Are Yours a First Cousin to Fibber McGee's?

By Rosalie E. Leposky

To some folks a clean desk top is the sign of a well-organized workplace, but has anyone looked inside the closets of these people?

The terrible state of Fibber McGee's closets was a source of humor in the early days of radio, and with good reason. When was the last time you cleaned out or even organized your closets? Most people do it only when they're preparing to sell their home.

The very existence of closets is almost an accident. "In England and the British colonies, closets seldom were built because they were taxed as a room," says Brian L. Peterson, Ph.D., associate professor of history at Florida International University. Our colonial ancestors used armoires to hold linens and clothing -- and had the same organizing problem as today's homeowners.

Today a standard closet is 85 inches from floor to ceiling. When a single hanging system is used, the bar is placed 65 to 67 inches above floor level, with generally two shelves on top of the bar, and a triple shoe rack set at an angle beneath the single hanging.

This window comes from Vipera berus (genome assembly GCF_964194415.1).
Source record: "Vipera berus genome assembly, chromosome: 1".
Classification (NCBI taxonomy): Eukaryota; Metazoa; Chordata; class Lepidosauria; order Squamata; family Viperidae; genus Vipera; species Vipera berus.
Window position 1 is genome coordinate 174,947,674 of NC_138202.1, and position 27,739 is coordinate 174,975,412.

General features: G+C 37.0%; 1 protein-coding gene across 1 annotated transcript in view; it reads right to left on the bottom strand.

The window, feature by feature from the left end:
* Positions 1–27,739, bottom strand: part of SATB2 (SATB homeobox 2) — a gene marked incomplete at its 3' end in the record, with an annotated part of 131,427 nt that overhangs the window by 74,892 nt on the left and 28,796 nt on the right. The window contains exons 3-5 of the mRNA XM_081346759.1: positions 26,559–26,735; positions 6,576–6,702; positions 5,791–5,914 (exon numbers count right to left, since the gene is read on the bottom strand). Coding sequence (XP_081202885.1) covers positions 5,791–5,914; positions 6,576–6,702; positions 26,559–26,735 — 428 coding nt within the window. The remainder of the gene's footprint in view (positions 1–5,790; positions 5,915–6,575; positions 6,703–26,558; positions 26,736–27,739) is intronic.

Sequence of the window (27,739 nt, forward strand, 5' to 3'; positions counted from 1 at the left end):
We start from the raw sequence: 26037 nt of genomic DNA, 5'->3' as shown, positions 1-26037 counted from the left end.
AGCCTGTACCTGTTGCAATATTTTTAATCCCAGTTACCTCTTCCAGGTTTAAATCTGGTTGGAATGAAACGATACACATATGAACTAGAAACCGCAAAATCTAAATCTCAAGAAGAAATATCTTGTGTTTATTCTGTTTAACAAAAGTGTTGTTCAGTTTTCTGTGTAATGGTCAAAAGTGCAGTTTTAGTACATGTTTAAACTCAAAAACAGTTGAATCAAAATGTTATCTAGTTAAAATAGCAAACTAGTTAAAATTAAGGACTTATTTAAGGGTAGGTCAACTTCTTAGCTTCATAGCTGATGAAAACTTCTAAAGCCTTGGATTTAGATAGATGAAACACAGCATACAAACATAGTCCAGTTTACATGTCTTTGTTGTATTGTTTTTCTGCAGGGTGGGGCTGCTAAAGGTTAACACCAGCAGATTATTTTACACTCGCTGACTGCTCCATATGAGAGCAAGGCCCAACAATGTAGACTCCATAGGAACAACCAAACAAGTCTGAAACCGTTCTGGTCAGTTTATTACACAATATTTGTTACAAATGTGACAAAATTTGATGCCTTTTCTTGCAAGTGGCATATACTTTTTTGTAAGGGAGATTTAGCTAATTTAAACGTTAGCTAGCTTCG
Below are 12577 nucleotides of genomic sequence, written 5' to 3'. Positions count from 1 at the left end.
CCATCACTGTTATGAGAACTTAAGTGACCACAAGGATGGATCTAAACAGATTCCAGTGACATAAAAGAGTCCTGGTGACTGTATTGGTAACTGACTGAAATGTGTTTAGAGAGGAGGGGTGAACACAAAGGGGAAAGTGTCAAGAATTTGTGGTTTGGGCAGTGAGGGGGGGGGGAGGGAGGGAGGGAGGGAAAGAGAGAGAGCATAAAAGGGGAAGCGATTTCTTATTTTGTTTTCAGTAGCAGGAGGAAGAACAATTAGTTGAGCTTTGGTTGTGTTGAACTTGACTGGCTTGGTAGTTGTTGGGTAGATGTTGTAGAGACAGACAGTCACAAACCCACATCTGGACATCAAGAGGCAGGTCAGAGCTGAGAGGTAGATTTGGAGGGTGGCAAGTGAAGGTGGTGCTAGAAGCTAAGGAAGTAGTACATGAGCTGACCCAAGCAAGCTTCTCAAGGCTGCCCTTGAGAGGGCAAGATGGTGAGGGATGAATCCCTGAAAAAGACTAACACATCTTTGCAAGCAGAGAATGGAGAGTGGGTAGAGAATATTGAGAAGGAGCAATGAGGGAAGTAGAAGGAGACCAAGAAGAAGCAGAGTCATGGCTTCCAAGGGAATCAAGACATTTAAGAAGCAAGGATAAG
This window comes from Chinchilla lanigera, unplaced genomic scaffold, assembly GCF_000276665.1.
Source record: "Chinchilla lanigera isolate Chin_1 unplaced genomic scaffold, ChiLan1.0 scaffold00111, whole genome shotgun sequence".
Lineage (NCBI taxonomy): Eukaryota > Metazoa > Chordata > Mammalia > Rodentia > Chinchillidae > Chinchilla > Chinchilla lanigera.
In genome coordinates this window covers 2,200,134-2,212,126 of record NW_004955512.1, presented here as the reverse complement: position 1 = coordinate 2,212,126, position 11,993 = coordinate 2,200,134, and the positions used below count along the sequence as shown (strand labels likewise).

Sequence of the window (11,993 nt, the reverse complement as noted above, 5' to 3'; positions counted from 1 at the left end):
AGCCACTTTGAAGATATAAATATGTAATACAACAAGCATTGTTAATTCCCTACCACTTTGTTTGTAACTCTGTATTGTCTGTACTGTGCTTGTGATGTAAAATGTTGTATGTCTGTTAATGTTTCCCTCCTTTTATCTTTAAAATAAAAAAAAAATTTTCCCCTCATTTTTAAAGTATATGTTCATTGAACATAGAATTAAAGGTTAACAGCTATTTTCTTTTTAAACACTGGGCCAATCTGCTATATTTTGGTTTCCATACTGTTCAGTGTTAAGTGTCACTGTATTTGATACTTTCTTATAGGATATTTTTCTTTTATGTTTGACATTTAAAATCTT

Nothing Is Impossible

Most closet companies offer a free, personalized closet-design service. Some even offer planning assistance over the telephone. Nothing is impossible for professional closet designers, who have been called upon to incorporate almost everything imaginable -- including entertainment centers, hidden cameras, refrigerated areas for furs, individual sleeping shelves and scratching post for family cats, space for thousands of pairs of shoes and cowboy boots, extensive collections of ball gowns, false walls to hide safes and valuables, and a dresser with mirror and lights.

The closet-organization business has escaped the bedroom and now is offered for kitchen pantries, home and professional offices, linen closets, and garages and storage areas of all kinds, with racks designed for sports equipment for bicycling, diving, golf, skiing, and tennis. A Texas archaeologist came to The Closet Store to design flat pull-out shelves to hold clean specimens. The University of Texas biology department wanted pull-out trays on which to grow grass for geckos.

White Home Products, Inc., in Atlanta has had so many design requests that it now offers free computer-designed systems. Homeowners or contractors send White the inside dimensions of their closet, ceiling height, and door location. "From there we try to offer homeowners as many options as possible," says Tamara Owens, White's president. "We even show how during remodeling walls can be moved to add extra space. Sometimes something as simple as the direction a door swings will add three extra feet of closet storage space."